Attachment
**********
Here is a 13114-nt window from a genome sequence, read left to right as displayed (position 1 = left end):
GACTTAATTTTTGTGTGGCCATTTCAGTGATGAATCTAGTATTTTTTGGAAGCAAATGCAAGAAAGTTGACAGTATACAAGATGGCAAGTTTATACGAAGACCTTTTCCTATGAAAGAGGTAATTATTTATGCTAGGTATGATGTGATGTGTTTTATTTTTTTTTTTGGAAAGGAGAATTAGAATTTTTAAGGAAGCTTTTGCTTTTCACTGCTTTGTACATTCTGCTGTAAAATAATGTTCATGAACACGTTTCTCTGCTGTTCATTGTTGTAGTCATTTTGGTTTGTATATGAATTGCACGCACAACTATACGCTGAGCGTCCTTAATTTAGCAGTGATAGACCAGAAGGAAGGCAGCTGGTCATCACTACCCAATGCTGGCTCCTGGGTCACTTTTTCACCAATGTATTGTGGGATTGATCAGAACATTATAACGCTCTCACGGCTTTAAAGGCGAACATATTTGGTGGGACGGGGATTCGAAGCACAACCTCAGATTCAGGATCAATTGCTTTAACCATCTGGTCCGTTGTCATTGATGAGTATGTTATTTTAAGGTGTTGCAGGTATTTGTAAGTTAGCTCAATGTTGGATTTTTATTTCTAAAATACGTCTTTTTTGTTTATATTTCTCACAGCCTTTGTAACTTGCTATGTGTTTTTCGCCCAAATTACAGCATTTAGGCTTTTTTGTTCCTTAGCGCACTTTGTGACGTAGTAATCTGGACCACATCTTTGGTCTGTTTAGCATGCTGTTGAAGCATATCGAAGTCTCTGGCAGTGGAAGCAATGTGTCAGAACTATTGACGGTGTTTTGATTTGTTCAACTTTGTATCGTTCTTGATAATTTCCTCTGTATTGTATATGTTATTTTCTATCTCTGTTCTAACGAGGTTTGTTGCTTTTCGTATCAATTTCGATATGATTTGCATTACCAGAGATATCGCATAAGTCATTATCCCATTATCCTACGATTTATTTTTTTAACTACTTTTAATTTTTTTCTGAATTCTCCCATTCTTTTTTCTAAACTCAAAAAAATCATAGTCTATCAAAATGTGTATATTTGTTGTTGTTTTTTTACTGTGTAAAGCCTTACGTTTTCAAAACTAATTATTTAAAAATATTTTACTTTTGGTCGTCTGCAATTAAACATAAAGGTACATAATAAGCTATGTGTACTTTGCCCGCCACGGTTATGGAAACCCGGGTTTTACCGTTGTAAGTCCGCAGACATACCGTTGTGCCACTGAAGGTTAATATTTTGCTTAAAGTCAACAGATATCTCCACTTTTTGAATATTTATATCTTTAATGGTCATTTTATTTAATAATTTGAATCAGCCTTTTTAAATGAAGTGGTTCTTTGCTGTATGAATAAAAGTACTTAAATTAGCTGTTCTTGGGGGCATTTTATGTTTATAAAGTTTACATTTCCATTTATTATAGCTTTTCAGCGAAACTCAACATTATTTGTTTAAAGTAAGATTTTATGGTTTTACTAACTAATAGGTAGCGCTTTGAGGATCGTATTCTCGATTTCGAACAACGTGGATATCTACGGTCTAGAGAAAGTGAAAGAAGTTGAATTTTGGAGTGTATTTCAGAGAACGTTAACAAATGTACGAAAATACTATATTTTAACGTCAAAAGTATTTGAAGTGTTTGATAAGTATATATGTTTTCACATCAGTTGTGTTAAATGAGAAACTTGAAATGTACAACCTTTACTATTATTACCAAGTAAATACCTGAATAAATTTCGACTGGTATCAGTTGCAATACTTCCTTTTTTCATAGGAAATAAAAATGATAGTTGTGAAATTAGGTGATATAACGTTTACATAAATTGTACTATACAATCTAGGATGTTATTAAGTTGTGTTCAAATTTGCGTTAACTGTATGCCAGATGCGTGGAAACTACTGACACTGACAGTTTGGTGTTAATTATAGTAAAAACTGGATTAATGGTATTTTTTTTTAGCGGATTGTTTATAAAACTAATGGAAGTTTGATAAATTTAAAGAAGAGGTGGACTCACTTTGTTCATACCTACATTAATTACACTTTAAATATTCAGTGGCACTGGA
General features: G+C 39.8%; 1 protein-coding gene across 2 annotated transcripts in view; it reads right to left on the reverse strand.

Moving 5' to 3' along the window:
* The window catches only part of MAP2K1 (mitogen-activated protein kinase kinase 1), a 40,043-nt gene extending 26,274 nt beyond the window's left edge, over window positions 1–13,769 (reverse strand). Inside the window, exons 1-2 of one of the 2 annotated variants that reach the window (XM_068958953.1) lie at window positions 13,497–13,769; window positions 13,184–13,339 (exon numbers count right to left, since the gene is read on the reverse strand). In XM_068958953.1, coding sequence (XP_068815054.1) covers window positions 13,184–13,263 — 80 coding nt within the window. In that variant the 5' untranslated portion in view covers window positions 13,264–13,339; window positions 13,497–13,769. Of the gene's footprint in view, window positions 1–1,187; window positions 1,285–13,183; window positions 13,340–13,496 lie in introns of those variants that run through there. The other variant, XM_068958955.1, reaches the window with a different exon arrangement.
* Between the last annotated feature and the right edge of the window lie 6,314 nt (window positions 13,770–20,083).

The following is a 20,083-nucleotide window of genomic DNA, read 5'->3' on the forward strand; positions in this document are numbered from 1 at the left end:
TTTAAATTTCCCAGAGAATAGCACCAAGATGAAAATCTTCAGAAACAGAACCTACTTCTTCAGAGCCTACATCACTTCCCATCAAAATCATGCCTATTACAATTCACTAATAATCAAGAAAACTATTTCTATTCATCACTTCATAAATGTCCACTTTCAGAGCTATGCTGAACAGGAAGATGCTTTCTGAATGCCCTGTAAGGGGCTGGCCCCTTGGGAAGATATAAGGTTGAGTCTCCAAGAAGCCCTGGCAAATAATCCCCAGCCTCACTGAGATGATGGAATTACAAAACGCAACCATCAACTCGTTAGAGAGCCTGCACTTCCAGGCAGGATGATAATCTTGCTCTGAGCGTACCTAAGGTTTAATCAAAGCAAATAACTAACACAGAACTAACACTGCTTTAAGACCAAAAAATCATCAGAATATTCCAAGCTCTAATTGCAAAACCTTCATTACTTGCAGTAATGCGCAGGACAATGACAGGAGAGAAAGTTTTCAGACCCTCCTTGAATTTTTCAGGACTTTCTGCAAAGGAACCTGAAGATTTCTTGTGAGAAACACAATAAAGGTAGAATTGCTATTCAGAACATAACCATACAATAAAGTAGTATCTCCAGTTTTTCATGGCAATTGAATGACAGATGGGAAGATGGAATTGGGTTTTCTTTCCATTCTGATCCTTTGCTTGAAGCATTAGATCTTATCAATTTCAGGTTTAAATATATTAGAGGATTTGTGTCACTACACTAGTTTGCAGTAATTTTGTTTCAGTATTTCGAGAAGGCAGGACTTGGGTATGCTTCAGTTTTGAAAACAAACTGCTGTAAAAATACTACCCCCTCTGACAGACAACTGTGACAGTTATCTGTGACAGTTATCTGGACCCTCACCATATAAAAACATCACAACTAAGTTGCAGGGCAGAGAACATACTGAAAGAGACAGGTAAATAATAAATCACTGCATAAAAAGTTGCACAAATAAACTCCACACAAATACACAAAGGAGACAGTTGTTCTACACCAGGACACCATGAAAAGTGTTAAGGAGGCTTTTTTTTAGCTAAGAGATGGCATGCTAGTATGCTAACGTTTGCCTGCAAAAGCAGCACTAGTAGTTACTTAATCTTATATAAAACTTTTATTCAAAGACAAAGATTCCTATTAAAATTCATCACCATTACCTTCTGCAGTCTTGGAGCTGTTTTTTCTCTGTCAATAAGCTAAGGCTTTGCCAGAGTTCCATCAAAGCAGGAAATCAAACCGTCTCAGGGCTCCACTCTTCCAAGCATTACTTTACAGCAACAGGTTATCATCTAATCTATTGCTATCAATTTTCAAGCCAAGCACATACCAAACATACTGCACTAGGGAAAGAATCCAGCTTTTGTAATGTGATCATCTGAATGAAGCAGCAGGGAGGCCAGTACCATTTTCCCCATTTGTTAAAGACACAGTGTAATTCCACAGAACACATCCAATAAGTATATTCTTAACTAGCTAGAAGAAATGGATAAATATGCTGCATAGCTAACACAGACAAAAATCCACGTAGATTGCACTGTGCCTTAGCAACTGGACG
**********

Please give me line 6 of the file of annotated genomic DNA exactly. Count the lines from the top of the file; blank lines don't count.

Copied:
* Between the last annotated feature and the right edge of the window lie 6,314 nt (window positions 13,770–20,083).